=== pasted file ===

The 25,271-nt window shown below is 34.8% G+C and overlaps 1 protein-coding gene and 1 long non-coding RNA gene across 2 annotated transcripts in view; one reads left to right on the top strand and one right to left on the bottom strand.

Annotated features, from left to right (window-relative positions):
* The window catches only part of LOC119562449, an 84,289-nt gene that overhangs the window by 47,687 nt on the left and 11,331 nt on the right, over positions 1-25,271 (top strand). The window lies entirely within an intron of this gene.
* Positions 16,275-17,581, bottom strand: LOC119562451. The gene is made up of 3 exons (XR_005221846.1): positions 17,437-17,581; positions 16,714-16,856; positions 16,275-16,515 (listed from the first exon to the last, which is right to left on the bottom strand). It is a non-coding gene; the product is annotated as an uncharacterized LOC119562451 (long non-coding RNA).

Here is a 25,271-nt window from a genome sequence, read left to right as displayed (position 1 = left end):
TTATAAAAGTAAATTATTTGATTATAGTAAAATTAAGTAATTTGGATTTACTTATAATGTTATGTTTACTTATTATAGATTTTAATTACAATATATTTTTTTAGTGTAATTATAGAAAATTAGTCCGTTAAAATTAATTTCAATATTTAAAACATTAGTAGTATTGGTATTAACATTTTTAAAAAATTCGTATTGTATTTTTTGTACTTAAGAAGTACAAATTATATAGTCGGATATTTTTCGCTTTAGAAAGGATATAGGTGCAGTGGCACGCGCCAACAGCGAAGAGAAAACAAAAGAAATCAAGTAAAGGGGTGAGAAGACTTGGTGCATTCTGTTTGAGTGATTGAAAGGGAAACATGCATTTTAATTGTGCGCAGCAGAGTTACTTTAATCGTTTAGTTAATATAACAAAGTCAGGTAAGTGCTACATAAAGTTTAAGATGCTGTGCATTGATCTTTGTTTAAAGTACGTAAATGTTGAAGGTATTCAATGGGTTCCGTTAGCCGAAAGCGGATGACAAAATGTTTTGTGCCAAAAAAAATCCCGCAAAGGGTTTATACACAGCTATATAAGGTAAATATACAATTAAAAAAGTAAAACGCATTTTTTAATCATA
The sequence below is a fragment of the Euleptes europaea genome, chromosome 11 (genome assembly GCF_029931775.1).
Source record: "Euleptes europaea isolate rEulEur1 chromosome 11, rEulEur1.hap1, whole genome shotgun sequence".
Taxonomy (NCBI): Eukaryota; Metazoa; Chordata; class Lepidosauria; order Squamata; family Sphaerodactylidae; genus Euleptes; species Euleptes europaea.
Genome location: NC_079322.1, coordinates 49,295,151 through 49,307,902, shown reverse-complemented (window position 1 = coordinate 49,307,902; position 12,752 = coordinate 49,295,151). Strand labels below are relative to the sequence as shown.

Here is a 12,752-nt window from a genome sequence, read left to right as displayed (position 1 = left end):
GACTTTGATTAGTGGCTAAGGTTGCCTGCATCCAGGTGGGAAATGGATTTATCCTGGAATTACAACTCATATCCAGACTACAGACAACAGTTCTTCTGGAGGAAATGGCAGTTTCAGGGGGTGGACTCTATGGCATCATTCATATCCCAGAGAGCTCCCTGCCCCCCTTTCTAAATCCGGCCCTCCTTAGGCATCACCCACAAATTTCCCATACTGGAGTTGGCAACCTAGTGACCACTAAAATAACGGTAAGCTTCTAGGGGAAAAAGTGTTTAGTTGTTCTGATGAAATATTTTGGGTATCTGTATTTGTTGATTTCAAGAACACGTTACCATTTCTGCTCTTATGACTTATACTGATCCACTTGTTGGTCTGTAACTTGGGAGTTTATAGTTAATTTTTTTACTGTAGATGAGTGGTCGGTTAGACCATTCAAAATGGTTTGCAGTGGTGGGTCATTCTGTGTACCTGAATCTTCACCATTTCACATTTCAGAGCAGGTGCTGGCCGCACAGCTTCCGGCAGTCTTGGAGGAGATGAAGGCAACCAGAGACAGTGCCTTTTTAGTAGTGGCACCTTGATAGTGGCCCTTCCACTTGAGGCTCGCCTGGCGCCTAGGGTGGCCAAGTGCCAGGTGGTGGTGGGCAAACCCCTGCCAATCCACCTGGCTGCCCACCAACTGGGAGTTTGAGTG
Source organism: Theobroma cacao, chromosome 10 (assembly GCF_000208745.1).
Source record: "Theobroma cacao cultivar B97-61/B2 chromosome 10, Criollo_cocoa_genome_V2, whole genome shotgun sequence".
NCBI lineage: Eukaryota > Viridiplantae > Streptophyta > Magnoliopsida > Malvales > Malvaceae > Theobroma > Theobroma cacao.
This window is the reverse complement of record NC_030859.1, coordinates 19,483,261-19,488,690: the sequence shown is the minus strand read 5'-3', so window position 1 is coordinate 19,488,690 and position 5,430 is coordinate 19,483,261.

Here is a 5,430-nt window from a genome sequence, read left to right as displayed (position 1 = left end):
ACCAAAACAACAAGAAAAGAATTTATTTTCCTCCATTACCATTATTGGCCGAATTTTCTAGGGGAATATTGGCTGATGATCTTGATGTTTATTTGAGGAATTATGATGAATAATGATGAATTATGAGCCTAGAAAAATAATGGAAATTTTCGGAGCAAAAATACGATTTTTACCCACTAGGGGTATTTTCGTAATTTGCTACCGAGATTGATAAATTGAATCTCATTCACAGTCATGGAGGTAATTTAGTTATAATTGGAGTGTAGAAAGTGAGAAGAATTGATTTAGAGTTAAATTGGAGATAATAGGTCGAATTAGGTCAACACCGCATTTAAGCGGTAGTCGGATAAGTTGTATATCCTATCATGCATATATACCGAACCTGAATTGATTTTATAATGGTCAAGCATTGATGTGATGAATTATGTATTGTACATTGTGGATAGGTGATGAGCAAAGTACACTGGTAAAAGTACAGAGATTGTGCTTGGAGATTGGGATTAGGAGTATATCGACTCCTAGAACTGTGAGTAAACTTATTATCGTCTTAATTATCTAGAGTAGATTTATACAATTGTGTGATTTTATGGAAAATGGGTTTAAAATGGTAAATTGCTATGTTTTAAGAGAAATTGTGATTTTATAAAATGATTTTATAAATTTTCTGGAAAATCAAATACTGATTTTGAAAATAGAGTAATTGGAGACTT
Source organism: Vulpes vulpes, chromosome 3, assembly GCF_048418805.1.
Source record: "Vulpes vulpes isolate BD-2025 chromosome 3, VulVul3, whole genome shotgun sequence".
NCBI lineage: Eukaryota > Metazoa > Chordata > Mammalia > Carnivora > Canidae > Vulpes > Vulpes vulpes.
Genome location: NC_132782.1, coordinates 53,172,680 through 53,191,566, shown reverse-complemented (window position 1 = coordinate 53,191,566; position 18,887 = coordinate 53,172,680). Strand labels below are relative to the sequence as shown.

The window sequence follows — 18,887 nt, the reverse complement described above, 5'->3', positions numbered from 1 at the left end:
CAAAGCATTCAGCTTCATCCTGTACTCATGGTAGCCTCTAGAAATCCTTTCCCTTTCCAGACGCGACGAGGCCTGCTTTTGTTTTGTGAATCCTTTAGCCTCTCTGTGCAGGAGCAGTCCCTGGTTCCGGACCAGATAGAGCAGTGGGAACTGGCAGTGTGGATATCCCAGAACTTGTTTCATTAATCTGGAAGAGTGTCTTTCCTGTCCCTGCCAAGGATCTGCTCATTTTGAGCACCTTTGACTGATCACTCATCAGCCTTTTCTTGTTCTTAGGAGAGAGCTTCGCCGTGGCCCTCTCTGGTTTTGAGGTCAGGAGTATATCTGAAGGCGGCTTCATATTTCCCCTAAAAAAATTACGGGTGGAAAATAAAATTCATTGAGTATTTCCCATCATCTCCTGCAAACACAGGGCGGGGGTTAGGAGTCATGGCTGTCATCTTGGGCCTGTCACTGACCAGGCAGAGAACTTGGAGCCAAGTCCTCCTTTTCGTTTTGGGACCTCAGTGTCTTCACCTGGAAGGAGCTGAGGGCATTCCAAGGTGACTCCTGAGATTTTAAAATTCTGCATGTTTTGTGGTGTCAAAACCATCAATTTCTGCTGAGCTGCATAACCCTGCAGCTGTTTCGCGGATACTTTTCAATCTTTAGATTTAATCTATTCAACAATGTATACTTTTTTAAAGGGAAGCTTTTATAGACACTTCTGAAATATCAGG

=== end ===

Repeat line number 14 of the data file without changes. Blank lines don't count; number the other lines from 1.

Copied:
Source record: "Theobroma cacao cultivar B97-61/B2 chromosome 10, Criollo_cocoa_genome_V2, whole genome shotgun sequence".